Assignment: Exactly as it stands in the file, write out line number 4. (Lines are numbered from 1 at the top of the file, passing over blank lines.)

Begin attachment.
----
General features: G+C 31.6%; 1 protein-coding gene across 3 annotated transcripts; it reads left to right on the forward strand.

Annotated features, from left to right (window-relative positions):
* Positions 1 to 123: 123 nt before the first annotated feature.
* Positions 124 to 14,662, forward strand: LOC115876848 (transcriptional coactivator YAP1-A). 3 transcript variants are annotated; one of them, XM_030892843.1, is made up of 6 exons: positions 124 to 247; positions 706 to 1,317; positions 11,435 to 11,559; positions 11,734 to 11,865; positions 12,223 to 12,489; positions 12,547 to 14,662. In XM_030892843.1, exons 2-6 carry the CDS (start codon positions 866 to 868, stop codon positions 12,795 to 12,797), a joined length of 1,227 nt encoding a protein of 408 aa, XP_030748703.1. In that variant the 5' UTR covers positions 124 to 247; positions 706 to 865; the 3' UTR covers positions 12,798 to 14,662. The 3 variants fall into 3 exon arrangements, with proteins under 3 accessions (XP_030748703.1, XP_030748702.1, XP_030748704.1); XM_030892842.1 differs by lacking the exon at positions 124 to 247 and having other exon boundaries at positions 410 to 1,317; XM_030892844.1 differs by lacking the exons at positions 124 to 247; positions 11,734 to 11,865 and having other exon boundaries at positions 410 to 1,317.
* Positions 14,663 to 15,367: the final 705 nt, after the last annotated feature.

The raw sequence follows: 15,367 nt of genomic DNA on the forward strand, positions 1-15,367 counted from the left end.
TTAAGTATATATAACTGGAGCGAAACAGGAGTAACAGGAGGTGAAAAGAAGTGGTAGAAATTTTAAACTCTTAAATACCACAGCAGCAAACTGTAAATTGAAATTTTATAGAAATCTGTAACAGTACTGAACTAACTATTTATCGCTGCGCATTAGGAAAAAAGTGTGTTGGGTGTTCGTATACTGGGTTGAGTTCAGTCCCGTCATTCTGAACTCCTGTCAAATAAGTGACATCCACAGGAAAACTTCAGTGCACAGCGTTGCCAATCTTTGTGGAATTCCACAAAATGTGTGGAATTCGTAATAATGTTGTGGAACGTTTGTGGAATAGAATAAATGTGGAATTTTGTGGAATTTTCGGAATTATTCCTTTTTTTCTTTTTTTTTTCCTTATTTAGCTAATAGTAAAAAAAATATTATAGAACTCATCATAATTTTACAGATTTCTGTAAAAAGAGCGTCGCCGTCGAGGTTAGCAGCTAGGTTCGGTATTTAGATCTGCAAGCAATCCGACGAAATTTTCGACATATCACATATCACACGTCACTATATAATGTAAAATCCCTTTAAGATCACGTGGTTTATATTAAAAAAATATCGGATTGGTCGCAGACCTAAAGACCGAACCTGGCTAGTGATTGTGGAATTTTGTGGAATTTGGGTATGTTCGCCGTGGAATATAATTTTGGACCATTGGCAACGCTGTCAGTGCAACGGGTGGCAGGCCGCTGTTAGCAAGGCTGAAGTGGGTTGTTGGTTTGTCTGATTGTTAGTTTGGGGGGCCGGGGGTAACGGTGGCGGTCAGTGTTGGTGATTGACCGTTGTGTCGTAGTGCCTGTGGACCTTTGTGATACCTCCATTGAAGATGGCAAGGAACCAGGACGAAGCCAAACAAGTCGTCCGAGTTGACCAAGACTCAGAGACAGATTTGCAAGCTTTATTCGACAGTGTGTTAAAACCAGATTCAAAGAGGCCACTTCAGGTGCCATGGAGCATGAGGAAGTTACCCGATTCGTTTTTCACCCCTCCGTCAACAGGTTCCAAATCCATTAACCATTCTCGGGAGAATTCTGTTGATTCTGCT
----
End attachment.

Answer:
* Positions 124 to 14,662, forward strand: LOC115876848 (transcriptional coactivator YAP1-A). 3 transcript variants are annotated; one of them, XM_030892843.1, is made up of 6 exons: positions 124 to 247; positions 706 to 1,317; positions 11,435 to 11,559; positions 11,734 to 11,865; positions 12,223 to 12,489; positions 12,547 to 14,662. In XM_030892843.1, exons 2-6 carry the CDS (start codon positions 866 to 868, stop codon positions 12,795 to 12,797), a joined length of 1,227 nt encoding a protein of 408 aa, XP_030748703.1. In that variant the 5' UTR covers positions 124 to 247; positions 706 to 865; the 3' UTR covers positions 12,798 to 14,662. The 3 variants fall into 3 exon arrangements, with proteins under 3 accessions (XP_030748703.1, XP_030748702.1, XP_030748704.1); XM_030892842.1 differs by lacking the exon at positions 124 to 247 and having other exon boundaries at positions 410 to 1,317; XM_030892844.1 differs by lacking the exons at positions 124 to 247; positions 11,734 to 11,865 and having other exon boundaries at positions 410 to 1,317.